And every four to eight years we change leaders in our country. Depending on your point of view that change can be “good” or it can be “bad”.  Sometimes it’s not that much of a change at all.

This time though, going from the 44th POTUS to the 45th POTUS is like plunging yourself into freezing cold water after you’ve been in a nice hot bath. It’s a shock. I think this is for several reasons. At the most basic it is because the values and mission of the two men is so completely different. They are Americans. That they have in common. After that, their life experiences, what they hold dear, and how they approach others and the world is pretty much as big a difference as Black and White (and yes I did that on purpose).

So what to do now?

Well tomorrow I march. I will be attending the #womensmarchvt.

I am writing more. Writing very intentionally. Like this post.

And I’m setting my priorities.

In a time of uncertainty when it feels like ALL THE THINGS must be dealt with AT ONCE and you are receiving messages about ALL THE THINGS, and people you are connected with are freaking out, it’s hard to know what to do. It actually just might be easier to hide in a corner and avoid all the icky things.

As a professor I’m encountering a great deal of uncertainty from my students. While I have some who are clearly supportive of this change — whether or not they agree with the rhetoric that has happened — I have many others who have only known one president and have been able to gain great rewards because of this president as they have come to college. The least of which is being able to remain on their parent’s health insurance until they are 26!

So while this leadership change is hard for me, because I believe and have supported many of the social justice initiatives set forth by the Obama Administration, it is even harder for the students I teach. And on a side-note don’t waste my time by trying to convince me that colleges are coddling our students. If you make that statement I would encourage you to think carefully and critically about the influence of parenting on whether or not a young person comes to college needing to be “coddled”. My students are strong, thoughtful, caring, passionate, and worried. But for them, this was their first real presidential election where they could actually participate. And the rhetoric was by far the worst I have ever seen it — so I can only imagine what they are coping with.

I realize though, that because I’ve been through this type of change before, I actually know what to do. My students, however do not. So what follows is my advice to my students…and others…who are overwhelmed by the changes coming and don’t know what to do about it.

Step 1: Prioritize. You cannot and should not try to stay on top of all of the issues that are going to be impacted by this change. While this is hard to do, now is the time to focus in on two or three of the most important to you. Yes issues of climate change, human rights, health care, trade, education, land management, world aggression are all important — but given the scope of the change we are now in the midst of, you’ve got to hone in on what you really believe in. What you value. Be confident that there are others around you who are focusing in on the other areas. For me it is:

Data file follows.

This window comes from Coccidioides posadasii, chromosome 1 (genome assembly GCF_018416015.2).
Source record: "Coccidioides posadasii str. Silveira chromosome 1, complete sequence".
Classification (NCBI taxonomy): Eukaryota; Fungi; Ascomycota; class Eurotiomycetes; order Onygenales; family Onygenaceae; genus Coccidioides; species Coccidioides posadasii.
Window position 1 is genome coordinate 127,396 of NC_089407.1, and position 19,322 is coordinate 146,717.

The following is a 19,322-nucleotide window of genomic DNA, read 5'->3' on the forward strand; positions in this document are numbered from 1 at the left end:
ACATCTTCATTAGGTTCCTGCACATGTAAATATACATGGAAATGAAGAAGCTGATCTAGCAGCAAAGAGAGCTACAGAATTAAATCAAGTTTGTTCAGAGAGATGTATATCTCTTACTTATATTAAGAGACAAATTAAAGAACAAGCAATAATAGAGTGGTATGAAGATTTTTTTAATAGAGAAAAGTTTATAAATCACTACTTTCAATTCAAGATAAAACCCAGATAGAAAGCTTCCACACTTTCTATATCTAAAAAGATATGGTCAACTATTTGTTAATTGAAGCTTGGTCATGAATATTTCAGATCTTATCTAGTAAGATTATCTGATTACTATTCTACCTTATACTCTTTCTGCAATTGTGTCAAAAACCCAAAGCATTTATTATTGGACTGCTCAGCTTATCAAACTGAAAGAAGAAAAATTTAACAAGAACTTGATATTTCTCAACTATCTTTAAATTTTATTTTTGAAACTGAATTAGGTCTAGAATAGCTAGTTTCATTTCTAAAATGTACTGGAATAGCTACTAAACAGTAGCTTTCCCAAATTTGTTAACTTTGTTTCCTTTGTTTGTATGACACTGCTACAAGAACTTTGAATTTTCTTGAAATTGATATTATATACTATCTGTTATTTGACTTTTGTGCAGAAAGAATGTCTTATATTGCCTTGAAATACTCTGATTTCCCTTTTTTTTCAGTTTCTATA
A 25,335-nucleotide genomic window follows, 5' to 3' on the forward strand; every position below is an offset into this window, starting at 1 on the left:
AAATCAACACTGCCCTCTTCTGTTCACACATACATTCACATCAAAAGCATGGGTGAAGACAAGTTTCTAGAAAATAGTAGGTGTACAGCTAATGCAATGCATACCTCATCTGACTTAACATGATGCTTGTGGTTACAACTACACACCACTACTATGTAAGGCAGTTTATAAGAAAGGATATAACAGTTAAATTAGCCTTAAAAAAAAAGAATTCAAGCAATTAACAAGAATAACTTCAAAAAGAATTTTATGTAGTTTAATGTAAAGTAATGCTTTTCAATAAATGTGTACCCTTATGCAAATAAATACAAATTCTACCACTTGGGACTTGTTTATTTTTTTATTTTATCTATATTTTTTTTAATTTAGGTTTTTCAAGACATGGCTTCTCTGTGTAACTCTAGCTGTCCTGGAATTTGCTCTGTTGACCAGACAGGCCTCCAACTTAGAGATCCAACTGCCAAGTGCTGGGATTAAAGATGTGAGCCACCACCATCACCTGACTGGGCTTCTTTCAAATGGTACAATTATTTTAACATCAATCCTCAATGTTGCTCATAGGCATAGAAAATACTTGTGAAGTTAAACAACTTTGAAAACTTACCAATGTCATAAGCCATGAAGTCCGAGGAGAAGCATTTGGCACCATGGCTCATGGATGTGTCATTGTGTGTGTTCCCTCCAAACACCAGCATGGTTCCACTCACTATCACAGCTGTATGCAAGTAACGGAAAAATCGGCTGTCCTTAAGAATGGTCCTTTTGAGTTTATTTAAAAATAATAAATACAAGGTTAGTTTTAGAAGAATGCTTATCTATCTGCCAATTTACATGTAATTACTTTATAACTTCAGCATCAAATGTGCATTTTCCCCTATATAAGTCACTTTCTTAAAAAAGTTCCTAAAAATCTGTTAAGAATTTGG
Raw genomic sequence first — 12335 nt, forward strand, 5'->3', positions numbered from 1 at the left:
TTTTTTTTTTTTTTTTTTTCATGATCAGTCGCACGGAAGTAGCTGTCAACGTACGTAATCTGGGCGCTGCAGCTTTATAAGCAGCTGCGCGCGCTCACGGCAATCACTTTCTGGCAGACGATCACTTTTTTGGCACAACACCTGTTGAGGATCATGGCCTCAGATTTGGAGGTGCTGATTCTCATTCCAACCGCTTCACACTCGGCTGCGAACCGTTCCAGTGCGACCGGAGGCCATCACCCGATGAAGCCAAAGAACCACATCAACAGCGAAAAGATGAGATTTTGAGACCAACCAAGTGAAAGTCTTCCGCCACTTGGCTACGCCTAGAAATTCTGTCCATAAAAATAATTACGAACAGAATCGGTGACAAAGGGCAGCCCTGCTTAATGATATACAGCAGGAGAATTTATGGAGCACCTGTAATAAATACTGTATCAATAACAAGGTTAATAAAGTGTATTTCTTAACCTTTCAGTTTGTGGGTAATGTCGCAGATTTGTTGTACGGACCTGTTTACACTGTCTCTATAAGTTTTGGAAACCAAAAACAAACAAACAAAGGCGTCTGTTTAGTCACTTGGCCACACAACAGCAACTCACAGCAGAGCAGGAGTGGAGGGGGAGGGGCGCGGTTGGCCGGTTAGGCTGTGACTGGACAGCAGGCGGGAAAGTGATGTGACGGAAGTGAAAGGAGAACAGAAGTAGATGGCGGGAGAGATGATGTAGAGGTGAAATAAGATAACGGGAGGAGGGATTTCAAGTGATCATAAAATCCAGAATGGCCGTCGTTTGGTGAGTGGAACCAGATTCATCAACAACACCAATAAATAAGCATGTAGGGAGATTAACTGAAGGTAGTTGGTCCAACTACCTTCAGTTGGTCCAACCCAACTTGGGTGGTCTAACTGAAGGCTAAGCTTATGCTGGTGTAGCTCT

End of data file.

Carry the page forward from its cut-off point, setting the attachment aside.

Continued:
• Education
  • Health Care
  • Women’s Rights

That doesn’t mean I don’t think climate change isn’t important, it is just that I value education, health care and women’s rights as social justice issues and feel they will need a lot of attention, and voice.

Step 2: Stay Informed. Avoid talk shows and pundits. Rather, find several places where you can go to get unbiased reports of legislation. I recommend @housefloor and @senatefloor on Twitter because it reports what is happening throughout the day. Use C-Span to watch and gather information and visit the Congressional Record. I also believe strongly in a non-profit press so highly recommend ProPublica and here in Vermont, VTDigger.

Step 3: Take Action. It’s a simple fact that our Senators and Representatives will listen when we CALL. If we like what they are doing we need to let them know. If we do not like what they are doing we need to let them know. You can do this by engaging in protest (as I’m doing in Montpelier on Jan. 21), you can do this by sharing content on social media, and you can do this by actually engaging with your elected officials — whether or not you actually voted for them. Your Senators and Representatives often have forms you can fill out on their websites, but don’t be afraid to actually dial your phone and speak to a human.

Step 4: Be resilient, be resolute, be ready for the long haul. I take inspiration from individuals who really know what it is like to fight, again and again for equal rights and for social justice. The rhetoric of this election cycle has been horrible and has set a tone that each of us must fight against. I look to the wise words of Rep. John Lewis to keep me focused. Who do you look to?

“Fifty years later, those of us who are committed to the cause of justice need to pace ourselves because our struggle does not last for one day, one week or one year, but it is the struggle of a lifetime, and each generation must do its part,” Lewis said. “There will be progress, but there will also be setbacks. We must continue to have hope and be steeled in our faith that this nation will one day become a truly multiracial democracy.”

And with that….I’ve got a march to get ready for.